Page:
FOR THE RECORD: This story about the sentencing of former Attorney General’s Office administrator Elizabeth Kupfer on tax evasion charges that was published Wednesday reported that Kupfer knew political consultant Armando Gutierrez because she oversaw amendments to Help America Vote Act contracts with the Secretary of State’s Office. The contracts she oversaw were at the Attorney General’s Office. The story also incorrectly reported the amount of restitution she was ordered to pay. The correct amount is $288,339.
Elizabeth “Daisy” Kupfer, once a powerful administrator in the New Mexico Attorney General’s Office, was sentenced Tuesday to three years in prison on three counts of federal tax evasion.
The crimes were connected to federal voter education funds paid to her husband’s consulting business. Daisy Kupfer, 50, was office manager and a signer on the bank account for Kupfer Consulting. At a jury trial last summer, she and Joseph Kupfer were found to have willfully avoided paying tax on $746,000, resulting in a tax bill of over $200,000.
Her defense attorneys, Erlinda Johnson and Todd Coberly, urged U.S. District Judge William P. Johnson not to make findings that would bump up her base sentence to a potential 41 to 51 months.
Responding to the defense argument that Daisy Kupfer’s criminal acts were aberrant ones in an otherwise law-abiding career, Assistant U.S. Attorney Tara Neda insisted the behavior was not out of character but had been going on for a long time.
The vast increase in income, she said, allowed the Kupfers to move from a modest home to one worth over $600,000.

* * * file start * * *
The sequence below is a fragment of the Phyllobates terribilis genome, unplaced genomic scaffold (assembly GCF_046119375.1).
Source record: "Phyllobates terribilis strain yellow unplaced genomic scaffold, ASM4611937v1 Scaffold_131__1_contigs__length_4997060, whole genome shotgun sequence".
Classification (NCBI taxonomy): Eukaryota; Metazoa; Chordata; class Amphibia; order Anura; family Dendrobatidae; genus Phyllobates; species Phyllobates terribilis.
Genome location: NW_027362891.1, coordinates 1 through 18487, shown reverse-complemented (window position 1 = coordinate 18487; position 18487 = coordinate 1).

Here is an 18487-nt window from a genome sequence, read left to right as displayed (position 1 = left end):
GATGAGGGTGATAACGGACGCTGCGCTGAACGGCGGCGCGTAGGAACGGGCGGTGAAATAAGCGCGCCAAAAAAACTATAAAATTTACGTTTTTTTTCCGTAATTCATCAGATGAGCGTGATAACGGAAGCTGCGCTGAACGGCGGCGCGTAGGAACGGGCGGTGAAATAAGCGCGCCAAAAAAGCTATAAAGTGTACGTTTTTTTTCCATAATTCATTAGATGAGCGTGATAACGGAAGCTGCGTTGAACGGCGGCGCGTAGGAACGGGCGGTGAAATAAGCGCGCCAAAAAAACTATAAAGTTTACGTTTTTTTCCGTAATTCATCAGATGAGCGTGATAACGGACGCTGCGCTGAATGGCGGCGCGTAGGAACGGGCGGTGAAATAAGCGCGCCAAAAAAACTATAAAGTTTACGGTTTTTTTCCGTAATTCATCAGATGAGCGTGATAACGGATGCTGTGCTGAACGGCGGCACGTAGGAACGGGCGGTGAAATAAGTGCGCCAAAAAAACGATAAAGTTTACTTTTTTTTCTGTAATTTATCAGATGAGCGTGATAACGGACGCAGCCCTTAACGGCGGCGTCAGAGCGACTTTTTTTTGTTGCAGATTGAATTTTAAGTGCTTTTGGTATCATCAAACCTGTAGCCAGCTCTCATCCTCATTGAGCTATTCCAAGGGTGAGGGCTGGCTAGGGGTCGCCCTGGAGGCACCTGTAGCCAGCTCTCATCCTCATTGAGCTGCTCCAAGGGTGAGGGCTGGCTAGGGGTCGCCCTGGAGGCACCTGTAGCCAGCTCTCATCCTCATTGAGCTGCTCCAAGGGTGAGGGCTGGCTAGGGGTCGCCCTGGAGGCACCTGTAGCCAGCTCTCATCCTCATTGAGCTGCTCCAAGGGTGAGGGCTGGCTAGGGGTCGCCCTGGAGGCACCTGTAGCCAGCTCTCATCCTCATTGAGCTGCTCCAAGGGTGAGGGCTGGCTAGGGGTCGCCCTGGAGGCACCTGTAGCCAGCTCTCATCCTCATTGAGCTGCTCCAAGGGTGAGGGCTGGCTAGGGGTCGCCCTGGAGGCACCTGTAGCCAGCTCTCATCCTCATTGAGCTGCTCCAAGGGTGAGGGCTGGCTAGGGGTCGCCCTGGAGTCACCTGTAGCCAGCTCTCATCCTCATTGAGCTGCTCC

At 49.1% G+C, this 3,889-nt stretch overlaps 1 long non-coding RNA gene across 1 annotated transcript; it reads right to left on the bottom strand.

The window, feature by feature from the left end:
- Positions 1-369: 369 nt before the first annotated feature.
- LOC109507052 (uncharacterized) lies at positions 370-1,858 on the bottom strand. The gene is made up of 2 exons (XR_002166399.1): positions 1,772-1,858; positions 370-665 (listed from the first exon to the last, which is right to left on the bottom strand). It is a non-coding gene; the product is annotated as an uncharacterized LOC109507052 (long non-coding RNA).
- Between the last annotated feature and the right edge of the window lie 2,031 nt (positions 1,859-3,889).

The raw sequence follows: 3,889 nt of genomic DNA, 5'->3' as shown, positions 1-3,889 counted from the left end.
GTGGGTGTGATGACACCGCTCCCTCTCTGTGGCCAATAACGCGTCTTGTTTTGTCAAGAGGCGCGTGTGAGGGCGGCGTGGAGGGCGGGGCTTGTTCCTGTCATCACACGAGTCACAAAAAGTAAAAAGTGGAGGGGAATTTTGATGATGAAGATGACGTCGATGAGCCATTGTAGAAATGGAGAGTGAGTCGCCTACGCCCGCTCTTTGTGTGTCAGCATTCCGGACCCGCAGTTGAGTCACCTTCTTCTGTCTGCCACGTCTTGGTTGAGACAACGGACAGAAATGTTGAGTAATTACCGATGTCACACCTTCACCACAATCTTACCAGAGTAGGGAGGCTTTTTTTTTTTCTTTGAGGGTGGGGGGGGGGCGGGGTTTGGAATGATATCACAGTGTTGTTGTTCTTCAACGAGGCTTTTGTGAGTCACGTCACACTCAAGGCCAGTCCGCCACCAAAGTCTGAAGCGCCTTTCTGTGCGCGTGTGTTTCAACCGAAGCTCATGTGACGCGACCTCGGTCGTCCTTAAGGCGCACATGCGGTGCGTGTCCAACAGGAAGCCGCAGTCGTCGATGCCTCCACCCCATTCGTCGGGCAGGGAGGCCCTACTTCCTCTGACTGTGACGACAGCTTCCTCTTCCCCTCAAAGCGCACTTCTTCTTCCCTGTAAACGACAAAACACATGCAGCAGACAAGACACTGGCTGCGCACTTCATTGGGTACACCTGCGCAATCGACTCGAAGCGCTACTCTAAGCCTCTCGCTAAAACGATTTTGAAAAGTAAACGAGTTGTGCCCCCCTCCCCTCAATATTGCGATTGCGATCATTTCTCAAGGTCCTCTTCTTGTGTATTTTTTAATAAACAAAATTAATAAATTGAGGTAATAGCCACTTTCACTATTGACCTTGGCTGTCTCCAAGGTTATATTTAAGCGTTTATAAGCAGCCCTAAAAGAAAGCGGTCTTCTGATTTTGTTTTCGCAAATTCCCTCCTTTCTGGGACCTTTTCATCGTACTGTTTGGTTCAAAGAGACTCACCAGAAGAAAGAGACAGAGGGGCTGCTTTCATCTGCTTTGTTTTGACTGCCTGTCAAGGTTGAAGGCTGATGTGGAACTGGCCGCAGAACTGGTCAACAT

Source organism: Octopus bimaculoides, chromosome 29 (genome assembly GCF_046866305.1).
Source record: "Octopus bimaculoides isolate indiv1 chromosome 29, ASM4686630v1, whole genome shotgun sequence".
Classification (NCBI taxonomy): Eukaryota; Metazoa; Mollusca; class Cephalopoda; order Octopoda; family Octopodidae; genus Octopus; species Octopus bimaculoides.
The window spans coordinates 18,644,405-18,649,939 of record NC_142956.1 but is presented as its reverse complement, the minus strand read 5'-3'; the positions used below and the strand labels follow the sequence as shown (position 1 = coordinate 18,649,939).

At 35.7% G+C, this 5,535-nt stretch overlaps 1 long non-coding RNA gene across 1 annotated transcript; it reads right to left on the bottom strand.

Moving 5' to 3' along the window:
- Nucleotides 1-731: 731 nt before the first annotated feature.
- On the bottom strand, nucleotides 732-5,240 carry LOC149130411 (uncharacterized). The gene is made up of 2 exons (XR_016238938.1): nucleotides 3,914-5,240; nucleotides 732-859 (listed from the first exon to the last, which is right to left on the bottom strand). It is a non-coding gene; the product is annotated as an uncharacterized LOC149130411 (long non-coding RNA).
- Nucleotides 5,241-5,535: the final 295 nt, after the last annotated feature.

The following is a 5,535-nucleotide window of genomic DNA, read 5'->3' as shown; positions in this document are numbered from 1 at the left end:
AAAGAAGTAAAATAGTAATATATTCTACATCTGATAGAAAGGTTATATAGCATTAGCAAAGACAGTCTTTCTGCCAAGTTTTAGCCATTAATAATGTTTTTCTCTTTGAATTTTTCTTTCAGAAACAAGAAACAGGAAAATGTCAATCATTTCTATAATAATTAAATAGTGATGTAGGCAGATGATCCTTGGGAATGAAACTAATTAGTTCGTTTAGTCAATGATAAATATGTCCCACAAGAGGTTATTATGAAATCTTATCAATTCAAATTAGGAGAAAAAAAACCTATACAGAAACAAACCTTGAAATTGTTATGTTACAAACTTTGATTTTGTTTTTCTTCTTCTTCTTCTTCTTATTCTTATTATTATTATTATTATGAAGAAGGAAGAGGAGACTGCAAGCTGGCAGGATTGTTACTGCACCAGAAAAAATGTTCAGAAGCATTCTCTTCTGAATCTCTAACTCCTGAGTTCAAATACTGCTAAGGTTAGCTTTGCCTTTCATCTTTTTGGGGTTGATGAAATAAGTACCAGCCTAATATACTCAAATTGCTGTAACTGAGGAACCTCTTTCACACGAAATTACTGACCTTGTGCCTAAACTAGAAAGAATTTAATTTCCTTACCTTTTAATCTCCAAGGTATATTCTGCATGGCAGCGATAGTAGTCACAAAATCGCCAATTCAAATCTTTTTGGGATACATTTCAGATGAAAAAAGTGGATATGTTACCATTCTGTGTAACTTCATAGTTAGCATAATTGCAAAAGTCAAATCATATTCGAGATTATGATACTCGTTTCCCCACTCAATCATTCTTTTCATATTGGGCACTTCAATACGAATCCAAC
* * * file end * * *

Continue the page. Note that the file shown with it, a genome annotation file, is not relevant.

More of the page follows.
The judge noted that the bulk of the couple’s income for the relevant time period came from the consulting business and that Daisy Kupfer was well aware of the Help America Vote Act contracts, especially since she had been “on loan” from the Attorney General’s Office to the Secretary of State’s Office at the time.
The record at trial established that Daisy Kupfer was aware of the amounts being paid, which were “extraordinary and disproportionate to other amounts paid” to the consulting firm, the judge found.
He allowed a slight variance from the recommended 41-month minimum sentence but said the probation urged by the defense was not appropriate.
Johnson also noted trial evidence showing that Daisy Kupfer was involved in amendments to the contract with Armando Gutierrez and Associates for funds under the Help America Vote Act.
“Taken together, I find the government has established by a preponderance of the evidence that Elizabeth Kupfer was a knowing participant in the theft of $746,000 in HAVA funds,” he said.
Both Kupfers were initially charged in late 2010 with tax evasion. Gutierrez, 65, of Corpus Christi, Texas, was added as a defendant in a superseding indictment, which added conspiracy and theft of government property charges against Joseph Kupfer and Gutierrez, and obstruction and money laundering charges against Gutierrez.
Joseph Kupfer and Gutierrez went to trial in January for conspiracy to steal voter education funds to the tune of at least $2.5 million — or “fleecing” as prosecutors called it. They were convicted but have not yet been sentenced.
Daisy Kupfer was ordered to pay $228,339 in restitution to the government, which will be owed together with her husband.
U.S. Attorney Kenneth Gonzales said in a statement that paying taxes is an obligation of citizenship, and when citizens dodge them, honest Americans end up paying more.
“The sentence imposed on Mrs. Kupfer should serve as a warning that those who seek to avoid their tax responsibilities will be prosecuted and punished to the full extent of the law,” he said.